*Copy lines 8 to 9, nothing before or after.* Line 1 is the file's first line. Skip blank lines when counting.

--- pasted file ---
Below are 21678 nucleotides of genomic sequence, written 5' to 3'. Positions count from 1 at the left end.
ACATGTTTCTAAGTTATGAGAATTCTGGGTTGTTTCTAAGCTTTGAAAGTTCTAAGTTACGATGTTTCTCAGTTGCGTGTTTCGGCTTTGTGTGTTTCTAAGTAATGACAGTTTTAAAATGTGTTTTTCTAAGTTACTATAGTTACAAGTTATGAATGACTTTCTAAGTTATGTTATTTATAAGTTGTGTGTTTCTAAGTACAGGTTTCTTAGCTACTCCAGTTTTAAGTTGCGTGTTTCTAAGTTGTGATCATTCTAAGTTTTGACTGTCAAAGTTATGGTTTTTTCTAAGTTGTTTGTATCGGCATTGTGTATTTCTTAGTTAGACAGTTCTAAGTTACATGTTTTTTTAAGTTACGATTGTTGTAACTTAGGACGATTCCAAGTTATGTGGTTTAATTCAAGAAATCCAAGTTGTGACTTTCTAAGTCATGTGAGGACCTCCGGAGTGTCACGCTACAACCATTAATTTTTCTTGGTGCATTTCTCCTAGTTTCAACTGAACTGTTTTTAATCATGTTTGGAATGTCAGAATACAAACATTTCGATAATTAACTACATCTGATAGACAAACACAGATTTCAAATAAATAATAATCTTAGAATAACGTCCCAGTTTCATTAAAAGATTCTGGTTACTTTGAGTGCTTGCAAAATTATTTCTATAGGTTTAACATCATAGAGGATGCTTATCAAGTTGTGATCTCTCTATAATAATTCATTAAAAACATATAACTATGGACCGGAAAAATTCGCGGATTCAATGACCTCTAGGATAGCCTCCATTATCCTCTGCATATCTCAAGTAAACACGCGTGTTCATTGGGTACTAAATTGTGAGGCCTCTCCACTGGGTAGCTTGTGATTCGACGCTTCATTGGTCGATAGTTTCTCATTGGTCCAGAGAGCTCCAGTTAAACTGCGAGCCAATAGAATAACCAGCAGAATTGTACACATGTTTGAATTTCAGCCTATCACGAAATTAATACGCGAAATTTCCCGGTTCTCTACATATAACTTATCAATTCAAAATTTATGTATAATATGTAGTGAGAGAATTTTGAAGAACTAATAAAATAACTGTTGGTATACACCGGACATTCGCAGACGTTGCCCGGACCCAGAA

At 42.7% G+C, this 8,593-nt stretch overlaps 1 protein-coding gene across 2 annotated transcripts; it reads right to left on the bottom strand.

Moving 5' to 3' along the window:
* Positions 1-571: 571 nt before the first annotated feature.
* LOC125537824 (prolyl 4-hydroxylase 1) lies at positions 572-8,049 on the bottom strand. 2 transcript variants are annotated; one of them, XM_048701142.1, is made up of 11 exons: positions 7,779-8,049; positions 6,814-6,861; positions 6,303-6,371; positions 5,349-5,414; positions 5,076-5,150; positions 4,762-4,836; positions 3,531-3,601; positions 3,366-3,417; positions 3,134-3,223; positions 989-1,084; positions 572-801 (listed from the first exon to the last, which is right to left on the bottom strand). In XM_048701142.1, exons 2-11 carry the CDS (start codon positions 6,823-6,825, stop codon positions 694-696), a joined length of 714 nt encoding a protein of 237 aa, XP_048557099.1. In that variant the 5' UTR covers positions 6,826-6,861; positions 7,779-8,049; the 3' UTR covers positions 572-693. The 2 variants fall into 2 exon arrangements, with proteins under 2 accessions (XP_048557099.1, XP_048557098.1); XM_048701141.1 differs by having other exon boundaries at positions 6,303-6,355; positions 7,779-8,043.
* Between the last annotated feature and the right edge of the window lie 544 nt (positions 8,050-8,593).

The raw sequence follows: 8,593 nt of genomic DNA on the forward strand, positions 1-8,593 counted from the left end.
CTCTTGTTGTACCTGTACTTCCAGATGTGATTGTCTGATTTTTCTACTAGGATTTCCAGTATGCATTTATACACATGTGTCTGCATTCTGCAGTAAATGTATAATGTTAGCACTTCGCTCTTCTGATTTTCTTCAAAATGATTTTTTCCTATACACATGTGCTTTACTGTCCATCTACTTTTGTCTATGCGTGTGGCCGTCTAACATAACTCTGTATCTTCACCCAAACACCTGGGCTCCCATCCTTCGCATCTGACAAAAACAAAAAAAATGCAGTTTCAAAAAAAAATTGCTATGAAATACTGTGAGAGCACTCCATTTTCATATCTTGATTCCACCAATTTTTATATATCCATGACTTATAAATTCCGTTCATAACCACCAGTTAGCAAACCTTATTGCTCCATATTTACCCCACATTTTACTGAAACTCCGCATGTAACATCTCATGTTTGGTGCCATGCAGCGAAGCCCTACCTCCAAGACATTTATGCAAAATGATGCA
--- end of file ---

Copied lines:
The raw sequence follows: 8,593 nt of genomic DNA on the forward strand, positions 1-8,593 counted from the left end.
CTCTTGTTGTACCTGTACTTCCAGATGTGATTGTCTGATTTTTCTACTAGGATTTCCAGTATGCATTTATACACATGTGTCTGCATTCTGCAGTAAATGTATAATGTTAGCACTTCGCTCTTCTGATTTTCTTCAAAATGATTTTTTCCTATACACATGTGCTTTACTGTCCATCTACTTTTGTCTATGCGTGTGGCCGTCTAACATAACTCTGTATCTTCACCCAAACACCTGGGCTCCCATCCTTCGCATCTGACAAAAACAAAAAAAATGCAGTTTCAAAAAAAAATTGCTATGAAATACTGTGAGAGCACTCCATTTTCATATCTTGATTCCACCAATTTTTATATATCCATGACTTATAAATTCCGTTCATAACCACCAGTTAGCAAACCTTATTGCTCCATATTTACCCCACATTTTACTGAAACTCCGCATGTAACATCTCATGTTTGGTGCCATGCAGCGAAGCCCTACCTCCAAGACATTTATGCAAAATGATGCA